Akira Toriyama’s Dragon Ball is an anime classic that’s still going strong after nearly four decades of exaggerated action. The continued exploits of Goku and the rest of Earth’s heroes remain entertaining, but they’re admittedly not for everybody and even the series’ die-hard fans occasionally need a break from gratuitous Super Saiyan transformations and energy beam battles.
Dragon Ball fits into the battle shonen genre, which is full of long-running action-packed content, some of which is likely to leave a greater impression on some audiences than Goku’s conquests. Plenty of anime find ways to capture the same heights and dynamics of Toriyama’s signature series, but without the same baggage as Dragon Ball.
10/10 Yu Yu Hakusho Is Precise Shonen Storytelling With None Of The Fat
Yu Yu Hakusho
Yu Yu Hakusho begins in a humble, innocent nature, only to quickly blossom into one of the most enjoyable action shonen series of its generation. Yusuke Urameshi’s evolution from a listless juvenile delinquent into a heroic spirit detective and esteemed fighter of the spirit realm is both impressive and consistently exciting.
The series’ core quadrant of characters all get opportunities to shine. Even better, at only 112 episodes, Yu Yu Hakusho doesn’t get lost in endless filler or belabor its point in the way that Dragon Ball occasionally does.
9/10 Hunter X Hunter Tells A Strong Action Adventure That Avoids The Standard Setbacks
Hunter X Hunter
One of the most valid criticisms of Dragon Ball and other shonen series of its kind is that their endless battles can fall into a repetitive formula. Hunter x Hunter doesn’t have the same mainstream acclaim as other battle shonen fare, but it punches above its weight and deserves the same accolades.
Gon Freecss’ incredible journey begins in a familiar place, but the anime works hard to avoid repeating itself and each new arc is a breath of fresh air. Hunter x Hunter has 148 episodes, which manages to cover a comparable amount to Dragon Ball Z, but in a fraction of the time.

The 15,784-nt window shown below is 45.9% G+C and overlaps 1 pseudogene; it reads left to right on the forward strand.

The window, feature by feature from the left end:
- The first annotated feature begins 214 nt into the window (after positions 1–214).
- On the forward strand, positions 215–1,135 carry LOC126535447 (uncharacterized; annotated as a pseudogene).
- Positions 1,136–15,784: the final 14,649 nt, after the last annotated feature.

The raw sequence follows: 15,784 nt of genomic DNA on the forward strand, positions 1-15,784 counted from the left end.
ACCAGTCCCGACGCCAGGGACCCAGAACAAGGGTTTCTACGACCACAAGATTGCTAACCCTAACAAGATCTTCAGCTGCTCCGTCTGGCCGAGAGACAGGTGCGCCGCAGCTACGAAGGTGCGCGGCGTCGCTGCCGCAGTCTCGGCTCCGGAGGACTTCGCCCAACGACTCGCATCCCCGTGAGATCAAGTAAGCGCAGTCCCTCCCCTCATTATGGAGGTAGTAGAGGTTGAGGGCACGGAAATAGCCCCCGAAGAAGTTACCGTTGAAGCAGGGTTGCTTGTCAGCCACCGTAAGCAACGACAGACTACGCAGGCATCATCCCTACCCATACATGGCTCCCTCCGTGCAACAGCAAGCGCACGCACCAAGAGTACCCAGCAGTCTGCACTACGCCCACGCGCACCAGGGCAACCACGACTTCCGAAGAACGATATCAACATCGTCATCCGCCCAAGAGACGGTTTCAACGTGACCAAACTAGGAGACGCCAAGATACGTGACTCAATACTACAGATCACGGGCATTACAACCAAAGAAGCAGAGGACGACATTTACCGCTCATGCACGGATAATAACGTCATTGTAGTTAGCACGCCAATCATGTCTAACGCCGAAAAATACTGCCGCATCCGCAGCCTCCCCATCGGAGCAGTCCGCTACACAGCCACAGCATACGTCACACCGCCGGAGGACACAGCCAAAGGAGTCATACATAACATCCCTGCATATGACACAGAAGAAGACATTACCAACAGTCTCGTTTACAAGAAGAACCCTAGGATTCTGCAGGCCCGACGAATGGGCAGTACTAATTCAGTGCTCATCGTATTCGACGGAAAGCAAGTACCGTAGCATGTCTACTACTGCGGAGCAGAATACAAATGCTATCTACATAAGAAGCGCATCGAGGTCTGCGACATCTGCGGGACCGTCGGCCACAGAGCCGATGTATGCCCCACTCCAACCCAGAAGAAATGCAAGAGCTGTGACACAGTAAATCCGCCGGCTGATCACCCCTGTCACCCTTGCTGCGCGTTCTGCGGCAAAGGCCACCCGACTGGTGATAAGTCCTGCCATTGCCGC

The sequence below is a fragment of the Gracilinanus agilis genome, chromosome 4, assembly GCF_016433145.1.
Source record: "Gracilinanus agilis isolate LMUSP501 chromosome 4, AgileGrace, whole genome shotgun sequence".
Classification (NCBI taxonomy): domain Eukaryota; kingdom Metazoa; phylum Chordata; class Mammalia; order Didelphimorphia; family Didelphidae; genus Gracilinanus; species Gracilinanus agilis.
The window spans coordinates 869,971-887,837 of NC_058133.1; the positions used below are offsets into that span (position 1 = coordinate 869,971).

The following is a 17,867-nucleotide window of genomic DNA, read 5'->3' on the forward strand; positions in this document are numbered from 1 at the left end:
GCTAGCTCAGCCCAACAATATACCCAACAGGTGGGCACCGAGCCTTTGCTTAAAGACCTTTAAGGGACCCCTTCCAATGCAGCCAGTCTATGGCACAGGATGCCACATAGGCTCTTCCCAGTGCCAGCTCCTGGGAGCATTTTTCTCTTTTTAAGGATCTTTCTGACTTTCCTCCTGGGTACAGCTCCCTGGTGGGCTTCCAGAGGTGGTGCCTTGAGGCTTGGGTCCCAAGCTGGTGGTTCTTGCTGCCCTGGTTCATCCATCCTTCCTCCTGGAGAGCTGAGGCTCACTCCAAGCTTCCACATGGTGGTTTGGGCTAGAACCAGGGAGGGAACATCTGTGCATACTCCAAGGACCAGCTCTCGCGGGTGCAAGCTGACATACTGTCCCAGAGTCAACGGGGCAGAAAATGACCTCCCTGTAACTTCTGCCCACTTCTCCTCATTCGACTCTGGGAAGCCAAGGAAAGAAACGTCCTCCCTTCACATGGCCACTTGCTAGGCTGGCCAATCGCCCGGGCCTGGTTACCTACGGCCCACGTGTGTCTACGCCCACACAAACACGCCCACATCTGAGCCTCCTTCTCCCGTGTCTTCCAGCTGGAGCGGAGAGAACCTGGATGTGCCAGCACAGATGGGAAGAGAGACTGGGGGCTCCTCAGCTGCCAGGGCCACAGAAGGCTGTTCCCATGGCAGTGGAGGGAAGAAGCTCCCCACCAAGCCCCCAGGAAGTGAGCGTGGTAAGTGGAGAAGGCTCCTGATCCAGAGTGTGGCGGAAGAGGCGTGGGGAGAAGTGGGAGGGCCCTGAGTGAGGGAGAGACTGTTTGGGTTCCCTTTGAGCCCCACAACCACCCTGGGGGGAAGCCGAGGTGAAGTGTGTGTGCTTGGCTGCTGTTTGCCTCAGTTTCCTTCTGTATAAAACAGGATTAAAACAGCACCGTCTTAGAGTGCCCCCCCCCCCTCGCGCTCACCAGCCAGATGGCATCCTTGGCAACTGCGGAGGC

8/10 Flame Of Recca Is A Modest Action Series That Helps Audiences Test Shonen Waters
Flame Of Recca
Flame of Recca is a traditional shonen series from the 1990s that bears many similarities to Naruto, Dragon Ball, and Yu Yu Hakusho. However, in many ways, it’s the ideal starter shonen series to check out before progressing over to more complex narratives.
Recca Hanabishi, a passionate ninja fanboy, learns that he’s destined for greatness and possesses a powerful elemental ability. Flame of Recca burns bright while it lasts, and at only 42 episodes, it doesn’t demand a serious commitment from its audience.
7/10 Jujutsu Kaisen Blends Horror & Action With Thrilling Results
Jujutsu Kaisen is one of the newest shonen obsessions that’s taken over the anime industry and its upcoming second season is set to be one of the year’s biggest releases. Jujutsu Kaisen faithfully embraces heightened martial arts action like Dragon Ball, but it embraces the horror genre for its intense curse abilities that Yuji Itadori and others turn to in battle.
Produced by MAPPA, Jujutsu Kaisen also looks absolutely gorgeous and its big battles truly put Dragon Ball‘s to shame when it comes to aesthetics. Jujutsu Kaisen is still just getting started, which makes it the perfect time to experience this supernaturally powered demonic mayhem.
6/10 Gintama Gets Stronger & Sillier With Each Passing Episode
Gintama accomplishes the rare feat where despite its laborious length of more than 350 episodes, there’s not a dud in the mix. It’s an anime that actively grows funnier and more suspenseful over time rather than starting to show signs of age. Gintoki, Kagura, and Shinpachi don’t possess magical powers or shoot out beams of energy.